At the upcoming 2021 DSA Convention, DSA members have a major opportunity to direct the future of our organization: do we want to further democratize DSA’s organization and put the right to choose our most powerful office in the hands of the national convention?
The National Director is “responsible for the functioning of the National Office(s) and staff” — in other words, the day-to-day operations of DSA. DSA has a $5 million annual budget. Since the National Director directly oversees and administers staff and other resources on a daily basis, theirs is the most important political role in the organization. In order to democratize our organization and ensure that the will of the membership is steering DSA, DSA’s Bread & Roses caucus has proposed in Constitution/Bylaws Change #4 that we make the role of National Director an elected position.
DSA Already Has a “President” — They’re Just Unelected
A recent article by James Jackson and David Duhalde of the Socialist Majority Caucus (SMC) claims that electing the National Director would have the effect of creating a “President for DSA — a single person with an outsized role in shaping the political direction of the organization.” Jackson and Duhalde also argue that electing the National Director will introduce “factionalism” to the position, and that political leadership and administrative leadership should be separate.
But the reality is that we already have a person with an outsized role in shaping DSA’s political direction: the National Director. While the National Political Committee (NPC) is our official elected leadership, on a day-to-day basis they don’t direct DSA’s staff, who play a big role in determining how our democratically-decided priorities are implemented. Because of their close involvement with staff and the budget, the National Director wields a good deal of “soft power” in the form of proposing budgets and advising NPC members about what is practically possible. Many resolutions have passed at past conventions mandating DSA to hire new national organizing staff for example. But only some have been implemented.
These parts of DSA’s operations are often inaccessible to anyone but staff. It’s unreasonable to expect elected volunteer leaders with full-time jobs and other responsibilities to have time to sit in on every staff meeting or closely examine a budget that they have no part in executing. But we should expect that the person who does run DSA on a day-to-day basis is accountable to our membership.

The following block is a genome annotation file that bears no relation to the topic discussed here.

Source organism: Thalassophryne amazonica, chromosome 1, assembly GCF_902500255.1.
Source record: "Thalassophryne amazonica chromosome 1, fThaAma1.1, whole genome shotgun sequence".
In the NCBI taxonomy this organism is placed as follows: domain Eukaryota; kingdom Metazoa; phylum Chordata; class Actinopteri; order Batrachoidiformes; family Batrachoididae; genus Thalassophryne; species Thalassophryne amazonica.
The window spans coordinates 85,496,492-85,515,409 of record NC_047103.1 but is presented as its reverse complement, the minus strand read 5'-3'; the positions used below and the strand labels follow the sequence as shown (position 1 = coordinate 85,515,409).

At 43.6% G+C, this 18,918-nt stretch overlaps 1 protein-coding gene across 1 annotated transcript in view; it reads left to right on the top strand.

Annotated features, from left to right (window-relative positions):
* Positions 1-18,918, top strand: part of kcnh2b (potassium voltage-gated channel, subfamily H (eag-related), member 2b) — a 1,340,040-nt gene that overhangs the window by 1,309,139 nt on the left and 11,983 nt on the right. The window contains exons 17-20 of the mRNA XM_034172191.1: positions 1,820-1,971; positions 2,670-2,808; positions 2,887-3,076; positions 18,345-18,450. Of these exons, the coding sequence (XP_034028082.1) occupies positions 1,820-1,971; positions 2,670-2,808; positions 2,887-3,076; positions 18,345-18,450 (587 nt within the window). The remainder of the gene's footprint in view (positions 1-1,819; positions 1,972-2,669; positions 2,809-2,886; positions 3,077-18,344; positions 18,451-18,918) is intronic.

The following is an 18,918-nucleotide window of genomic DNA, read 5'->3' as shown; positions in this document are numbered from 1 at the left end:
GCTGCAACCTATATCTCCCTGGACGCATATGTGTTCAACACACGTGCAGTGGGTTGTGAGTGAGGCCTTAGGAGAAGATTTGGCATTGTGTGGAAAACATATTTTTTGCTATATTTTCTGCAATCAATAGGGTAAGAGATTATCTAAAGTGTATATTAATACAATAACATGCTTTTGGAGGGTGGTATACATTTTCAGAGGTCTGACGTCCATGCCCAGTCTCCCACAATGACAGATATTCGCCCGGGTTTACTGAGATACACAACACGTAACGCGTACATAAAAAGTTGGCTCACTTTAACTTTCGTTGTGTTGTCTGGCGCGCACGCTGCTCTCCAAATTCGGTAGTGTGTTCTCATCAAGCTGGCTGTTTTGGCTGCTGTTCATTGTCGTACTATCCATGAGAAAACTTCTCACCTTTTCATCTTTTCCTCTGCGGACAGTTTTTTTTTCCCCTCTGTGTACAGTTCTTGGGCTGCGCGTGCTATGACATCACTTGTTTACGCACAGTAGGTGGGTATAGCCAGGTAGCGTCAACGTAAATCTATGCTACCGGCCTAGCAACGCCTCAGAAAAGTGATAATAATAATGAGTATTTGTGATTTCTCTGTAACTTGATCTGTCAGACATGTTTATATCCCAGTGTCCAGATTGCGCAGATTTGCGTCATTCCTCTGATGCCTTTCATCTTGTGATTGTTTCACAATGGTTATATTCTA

The trouble is the National Director isn’t currently democratically elected by the organization’s highest governing body, the biennial national convention.
It is true that the NPC technically has the power to fire the National Director and hire a new one. But firing someone is an extreme and disruptive form of accountability. More importantly, the ability to fire and hire gives our elected leaders very little direct control over the staff or budget on a day-to-day basis, which will likely remain mostly opaque and inaccessible to volunteers no matter who the National Director is. Instead of being stuck with the blunt, negative accountability of firing, members should be able to positively set a political vision for DSA by choosing our National Director.
The National Director’s choices have huge implications for whether and how DSA’s political priorities are carried out. This shouldn’t come as a surprise: of course running the largest socialist organization in the U.S. requires making important political decisions on a daily basis. It’s impossible to entirely separate administrative and political leadership. Pretending that the National Director isn’t already a political position with an outsized role, as Jackson and Duhalde do, just means insulating the National Director, the staff, and DSA’s $5 million budget from democratic accountability.
Unleashing DSA’s Potential
The volunteer labor and member input that create DSA’s democratic culture make us a special organization. We are not an NGO. We are a political organization in which power is supposed to rest in the hands of the membership. If, over time, DSA members realize that our collective convention decisions do not steer our organization, they will value convention less and less, and the quality of DSA’s democratic practices will decline. But conventions should be where members from every chapter gather to debate the future of the socialist movement.
Imagine a DSA that hires more full-time field organizers who can travel to help build DSA and YDSA chapters year-round. These organizers can help us massively scale up our labor organizing, electoral work, and communications. They can help recruit and train members to organize in their workplaces and unions and develop networks of rank-and-file socialist activists. They can help to run independent DSA candidates and grow proto-party organizations. And they can help build a mass communications operation to reach millions of people with socialist ideas. Not only would we be accomplishing more, but the dynamism of our campaigns and media would recruit new members and inspire old members to contribute more.
To fulfill this vision, DSA will need elected leaders and a National Director committed to growing and spending our resources on organizing. Holding elections for our organization’s most powerful position will allow members to select a future National Director on the basis of how they think DSA should use its considerable resources.
Today is a unique time for democratic socialism. Our movement is still growing and claiming victories despite the setbacks of the last year. We’ve done a lot with the little we have so far, but we can do so much more. We can fight capitalism with a truly democratic organization that spurs class struggle across the country. Delegates can make the choice for a fully member-run organization at next month’s convention by voting YES on Constitutional/Bylaws Change #4: Electing DSA’s National Director.